So he goes on his rampage. What happens?
–His gun jams, thank God. FAIL.
–His major atrocity, the bombs in his apartment, FAILS. Part of this was obviously luck, but…
–He doesn’t die in a blaze of police gunfire. Instead, he surrenders and tells them about the apartment. I hope this was a glimpse of sanity, but who knows? Maybe he wanted to be admired for his evil handiwork.

So yes, he killed at least a dozen people and injured 58 more, destroyed his family’s reputation, and so on, but I do hope that Little Jimmy is remembered as a failure, not as a monster. Based on the presumptive brief glimpse of sanity, I also hope he gets life in prison, and that he grows enough of a conscience to spend the rest of his life regretting his choices.

Was he running amok? In other places, I posted that it certainly looked like it. Now, I’m not quite so sure, but he could have been. For those who don’t know, running amok is a very old phenomenon, Captain Cook, all the way back in 1770, “described the affected individuals as behaving violently without apparent cause and indiscriminately killing or maiming villagers and animals in a frenzied attack. Amok attacks involved an average of 10 victims and ended when the individual was subdued or ‘put down’ by his fellow tribesmen, and frequently killed in the process. According to Malay mythology, running amok was an involuntary behavior caused by the “hantu belian,” or evil tiger spirit entering a person’s body and compelling him or her to behave violently without conscious awareness.” (Source). Not quite what Little Jimmy did, because he planned and prepared for months, but it’s eerie that he dyed his hair orange, not green, and that he killed 12 people, despite having the capacity to kill many times more. Maybe an evil tiger spirit possessed him? It’s as likely as any other post facto explanation pundits are likely to give. Whatever else happened, Little Jimmy was certainly a black swan, and because of that, I distrust any attempts to rationalize his actions.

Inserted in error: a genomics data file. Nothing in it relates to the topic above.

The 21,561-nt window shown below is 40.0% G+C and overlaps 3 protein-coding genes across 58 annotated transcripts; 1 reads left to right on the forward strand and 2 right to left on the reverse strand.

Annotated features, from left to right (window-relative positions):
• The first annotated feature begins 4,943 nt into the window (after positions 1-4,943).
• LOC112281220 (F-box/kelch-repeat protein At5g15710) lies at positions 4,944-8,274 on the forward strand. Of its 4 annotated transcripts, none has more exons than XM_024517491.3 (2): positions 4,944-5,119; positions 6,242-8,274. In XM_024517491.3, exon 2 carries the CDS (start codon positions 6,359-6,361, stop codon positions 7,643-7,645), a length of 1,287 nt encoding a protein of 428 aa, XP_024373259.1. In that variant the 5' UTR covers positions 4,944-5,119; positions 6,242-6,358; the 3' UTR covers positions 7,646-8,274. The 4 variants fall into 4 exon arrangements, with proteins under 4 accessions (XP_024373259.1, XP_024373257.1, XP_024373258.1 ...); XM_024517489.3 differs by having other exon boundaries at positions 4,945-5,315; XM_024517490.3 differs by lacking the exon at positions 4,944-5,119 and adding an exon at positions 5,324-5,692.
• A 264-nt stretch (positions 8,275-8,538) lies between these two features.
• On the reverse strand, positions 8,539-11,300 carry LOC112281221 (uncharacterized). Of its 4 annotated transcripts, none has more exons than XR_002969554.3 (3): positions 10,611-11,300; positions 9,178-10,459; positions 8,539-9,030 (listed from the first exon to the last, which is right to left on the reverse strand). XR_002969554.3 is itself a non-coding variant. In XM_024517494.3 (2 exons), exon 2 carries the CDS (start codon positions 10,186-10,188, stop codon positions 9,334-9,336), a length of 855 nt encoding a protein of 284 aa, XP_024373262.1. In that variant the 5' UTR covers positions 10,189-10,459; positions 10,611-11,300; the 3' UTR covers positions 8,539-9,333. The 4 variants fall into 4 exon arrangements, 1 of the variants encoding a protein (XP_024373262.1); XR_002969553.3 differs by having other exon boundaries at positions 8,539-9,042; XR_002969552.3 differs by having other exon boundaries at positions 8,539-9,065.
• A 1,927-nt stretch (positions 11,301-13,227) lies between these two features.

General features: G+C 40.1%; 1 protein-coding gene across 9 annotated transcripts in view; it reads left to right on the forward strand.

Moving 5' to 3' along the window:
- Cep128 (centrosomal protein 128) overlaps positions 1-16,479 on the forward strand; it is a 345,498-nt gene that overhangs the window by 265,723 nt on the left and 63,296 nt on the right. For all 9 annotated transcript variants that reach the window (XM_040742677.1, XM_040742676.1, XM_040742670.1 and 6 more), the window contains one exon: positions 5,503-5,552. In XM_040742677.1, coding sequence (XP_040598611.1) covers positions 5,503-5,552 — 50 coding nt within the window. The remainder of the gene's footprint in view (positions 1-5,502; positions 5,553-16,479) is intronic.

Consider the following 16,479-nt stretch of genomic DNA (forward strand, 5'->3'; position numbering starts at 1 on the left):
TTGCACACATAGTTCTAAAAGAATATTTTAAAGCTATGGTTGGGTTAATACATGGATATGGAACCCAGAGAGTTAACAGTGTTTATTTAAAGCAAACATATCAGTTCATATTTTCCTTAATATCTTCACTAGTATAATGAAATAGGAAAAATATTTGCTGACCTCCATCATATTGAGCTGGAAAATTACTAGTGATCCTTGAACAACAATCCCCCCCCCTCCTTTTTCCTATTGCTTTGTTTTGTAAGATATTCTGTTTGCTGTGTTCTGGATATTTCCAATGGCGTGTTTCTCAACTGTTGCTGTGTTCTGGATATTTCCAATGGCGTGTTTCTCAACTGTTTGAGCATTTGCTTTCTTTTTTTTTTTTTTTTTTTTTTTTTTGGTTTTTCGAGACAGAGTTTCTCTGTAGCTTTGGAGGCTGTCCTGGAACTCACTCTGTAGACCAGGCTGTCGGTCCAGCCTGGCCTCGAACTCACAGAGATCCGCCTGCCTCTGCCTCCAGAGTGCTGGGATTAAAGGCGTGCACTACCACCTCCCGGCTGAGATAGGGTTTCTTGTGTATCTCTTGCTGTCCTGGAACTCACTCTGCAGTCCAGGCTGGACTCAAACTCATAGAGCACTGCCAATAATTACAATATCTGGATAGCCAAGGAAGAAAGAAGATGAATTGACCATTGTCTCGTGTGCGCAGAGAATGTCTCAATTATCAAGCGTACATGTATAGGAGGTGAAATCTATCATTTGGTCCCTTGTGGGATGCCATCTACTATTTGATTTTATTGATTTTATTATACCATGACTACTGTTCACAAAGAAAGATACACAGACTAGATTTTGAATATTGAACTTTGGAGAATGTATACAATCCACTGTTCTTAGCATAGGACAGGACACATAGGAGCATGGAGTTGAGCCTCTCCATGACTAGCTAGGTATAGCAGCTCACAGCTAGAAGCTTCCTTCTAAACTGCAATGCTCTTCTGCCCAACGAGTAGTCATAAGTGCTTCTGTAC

A rather better idea comes from the August 2012 Wired, in an article called “The Fire Next Time” about how humans mis-process near misses as permission to continue hazardous activities, rather than as warnings to figure out what went wrong and not to repeat it until disaster happens. According to the article, research b the Process Improvement Institute across many industries showed that “there are between 50 and 100 near misses recorded per serious accident, and about 10,000 smaller errors occur during that time.”